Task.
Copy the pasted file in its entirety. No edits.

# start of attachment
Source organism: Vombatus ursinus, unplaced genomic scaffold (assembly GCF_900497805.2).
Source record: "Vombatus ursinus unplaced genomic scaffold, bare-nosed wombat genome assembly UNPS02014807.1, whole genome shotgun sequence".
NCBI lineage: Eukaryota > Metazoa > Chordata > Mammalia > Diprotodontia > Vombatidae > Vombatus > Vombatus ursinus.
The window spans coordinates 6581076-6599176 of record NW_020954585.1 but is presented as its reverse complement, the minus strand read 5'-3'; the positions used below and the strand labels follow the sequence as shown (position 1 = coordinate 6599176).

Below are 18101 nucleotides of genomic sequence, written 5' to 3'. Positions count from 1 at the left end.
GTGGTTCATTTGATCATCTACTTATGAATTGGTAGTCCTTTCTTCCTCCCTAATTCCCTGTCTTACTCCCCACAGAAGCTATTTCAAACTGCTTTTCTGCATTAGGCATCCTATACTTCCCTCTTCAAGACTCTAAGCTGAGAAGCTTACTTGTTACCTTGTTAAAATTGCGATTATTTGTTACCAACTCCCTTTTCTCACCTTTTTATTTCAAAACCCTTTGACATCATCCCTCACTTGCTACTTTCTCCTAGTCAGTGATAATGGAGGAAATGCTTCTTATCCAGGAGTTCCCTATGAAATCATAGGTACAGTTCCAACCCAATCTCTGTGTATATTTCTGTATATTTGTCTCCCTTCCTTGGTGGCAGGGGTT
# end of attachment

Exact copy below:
Source organism: Vombatus ursinus, unplaced genomic scaffold (assembly GCF_900497805.2).
Source record: "Vombatus ursinus unplaced genomic scaffold, bare-nosed wombat genome assembly UNPS02014807.1, whole genome shotgun sequence".
NCBI lineage: Eukaryota > Metazoa > Chordata > Mammalia > Diprotodontia > Vombatidae > Vombatus > Vombatus ursinus.
The window spans coordinates 6581076-6599176 of record NW_020954585.1 but is presented as its reverse complement, the minus strand read 5'-3'; the positions used below and the strand labels follow the sequence as shown (position 1 = coordinate 6599176).

Below are 18101 nucleotides of genomic sequence, written 5' to 3'. Positions count from 1 at the left end.
GTGGTTCATTTGATCATCTACTTATGAATTGGTAGTCCTTTCTTCCTCCCTAATTCCCTGTCTTACTCCCCACAGAAGCTATTTCAAACTGCTTTTCTGCATTAGGCATCCTATACTTCCCTCTTCAAGACTCTAAGCTGAGAAGCTTACTTGTTACCTTGTTAAAATTGCGATTATTTGTTACCAACTCCCTTTTCTCACCTTTTTATTTCAAAACCCTTTGACATCATCCCTCACTTGCTACTTTCTCCTAGTCAGTGATAATGGAGGAAATGCTTCTTATCCAGGAGTTCCCTATGAAATCATAGGTACAGTTCCAACCCAATCTCTGTGTATATTTCTGTATATTTGTCTCCCTTCCTTGGTGGCAGGGGTT